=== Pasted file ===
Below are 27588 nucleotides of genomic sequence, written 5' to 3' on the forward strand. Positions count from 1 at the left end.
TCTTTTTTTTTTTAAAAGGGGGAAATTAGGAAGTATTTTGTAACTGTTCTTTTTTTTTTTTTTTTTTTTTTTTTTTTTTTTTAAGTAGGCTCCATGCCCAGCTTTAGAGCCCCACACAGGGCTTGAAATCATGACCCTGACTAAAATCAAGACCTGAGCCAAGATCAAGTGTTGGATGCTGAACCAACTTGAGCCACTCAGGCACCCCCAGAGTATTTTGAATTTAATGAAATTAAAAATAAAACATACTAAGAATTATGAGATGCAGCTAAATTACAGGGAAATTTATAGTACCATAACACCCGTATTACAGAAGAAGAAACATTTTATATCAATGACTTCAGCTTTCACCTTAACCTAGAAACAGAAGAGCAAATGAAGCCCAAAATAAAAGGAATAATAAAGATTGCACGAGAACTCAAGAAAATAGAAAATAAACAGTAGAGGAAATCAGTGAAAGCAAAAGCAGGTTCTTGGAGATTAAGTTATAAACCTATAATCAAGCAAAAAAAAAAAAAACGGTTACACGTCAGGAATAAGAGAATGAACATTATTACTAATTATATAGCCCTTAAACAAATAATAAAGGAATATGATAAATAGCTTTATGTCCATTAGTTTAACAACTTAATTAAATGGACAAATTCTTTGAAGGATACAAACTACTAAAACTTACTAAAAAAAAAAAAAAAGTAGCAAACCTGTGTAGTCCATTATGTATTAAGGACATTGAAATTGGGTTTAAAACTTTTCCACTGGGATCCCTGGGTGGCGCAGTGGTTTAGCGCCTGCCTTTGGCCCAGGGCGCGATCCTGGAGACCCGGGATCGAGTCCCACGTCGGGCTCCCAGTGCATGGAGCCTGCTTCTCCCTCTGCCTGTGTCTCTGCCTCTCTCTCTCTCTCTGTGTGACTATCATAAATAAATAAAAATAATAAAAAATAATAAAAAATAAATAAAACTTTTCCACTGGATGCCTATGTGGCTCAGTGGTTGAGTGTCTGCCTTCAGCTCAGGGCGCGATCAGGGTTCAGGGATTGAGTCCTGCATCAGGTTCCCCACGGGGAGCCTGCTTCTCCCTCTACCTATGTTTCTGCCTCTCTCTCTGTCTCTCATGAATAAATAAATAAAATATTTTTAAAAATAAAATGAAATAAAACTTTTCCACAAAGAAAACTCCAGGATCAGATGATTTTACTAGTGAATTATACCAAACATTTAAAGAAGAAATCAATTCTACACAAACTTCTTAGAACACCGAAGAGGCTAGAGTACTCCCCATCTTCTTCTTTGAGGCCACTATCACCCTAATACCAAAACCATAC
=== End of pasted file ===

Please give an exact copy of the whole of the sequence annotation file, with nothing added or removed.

Below are 27588 nucleotides of genomic sequence, written 5' to 3' on the forward strand. Positions count from 1 at the left end.
TCTTTTTTTTTTTAAAAGGGGGAAATTAGGAAGTATTTTGTAACTGTTCTTTTTTTTTTTTTTTTTTTTTTTTTTTTTTTTTAAGTAGGCTCCATGCCCAGCTTTAGAGCCCCACACAGGGCTTGAAATCATGACCCTGACTAAAATCAAGACCTGAGCCAAGATCAAGTGTTGGATGCTGAACCAACTTGAGCCACTCAGGCACCCCCAGAGTATTTTGAATTTAATGAAATTAAAAATAAAACATACTAAGAATTATGAGATGCAGCTAAATTACAGGGAAATTTATAGTACCATAACACCCGTATTACAGAAGAAGAAACATTTTATATCAATGACTTCAGCTTTCACCTTAACCTAGAAACAGAAGAGCAAATGAAGCCCAAAATAAAAGGAATAATAAAGATTGCACGAGAACTCAAGAAAATAGAAAATAAACAGTAGAGGAAATCAGTGAAAGCAAAAGCAGGTTCTTGGAGATTAAGTTATAAACCTATAATCAAGCAAAAAAAAAAAAAACGGTTACACGTCAGGAATAAGAGAATGAACATTATTACTAATTATATAGCCCTTAAACAAATAATAAAGGAATATGATAAATAGCTTTATGTCCATTAGTTTAACAACTTAATTAAATGGACAAATTCTTTGAAGGATACAAACTACTAAAACTTACTAAAAAAAAAAAAAAAGTAGCAAACCTGTGTAGTCCATTATGTATTAAGGACATTGAAATTGGGTTTAAAACTTTTCCACTGGGATCCCTGGGTGGCGCAGTGGTTTAGCGCCTGCCTTTGGCCCAGGGCGCGATCCTGGAGACCCGGGATCGAGTCCCACGTCGGGCTCCCAGTGCATGGAGCCTGCTTCTCCCTCTGCCTGTGTCTCTGCCTCTCTCTCTCTCTCTGTGTGACTATCATAAATAAATAAAAATAATAAAAAATAATAAAAAATAAATAAAACTTTTCCACTGGATGCCTATGTGGCTCAGTGGTTGAGTGTCTGCCTTCAGCTCAGGGCGCGATCAGGGTTCAGGGATTGAGTCCTGCATCAGGTTCCCCACGGGGAGCCTGCTTCTCCCTCTACCTATGTTTCTGCCTCTCTCTCTGTCTCTCATGAATAAATAAATAAAATATTTTTAAAAATAAAATGAAATAAAACTTTTCCACAAAGAAAACTCCAGGATCAGATGATTTTACTAGTGAATTATACCAAACATTTAAAGAAGAAATCAATTCTACACAAACTTCTTAGAACACCGAAGAGGCTAGAGTACTCCCCATCTTCTTCTTTGAGGCCACTATCACCCTAATACCAAAACCATAC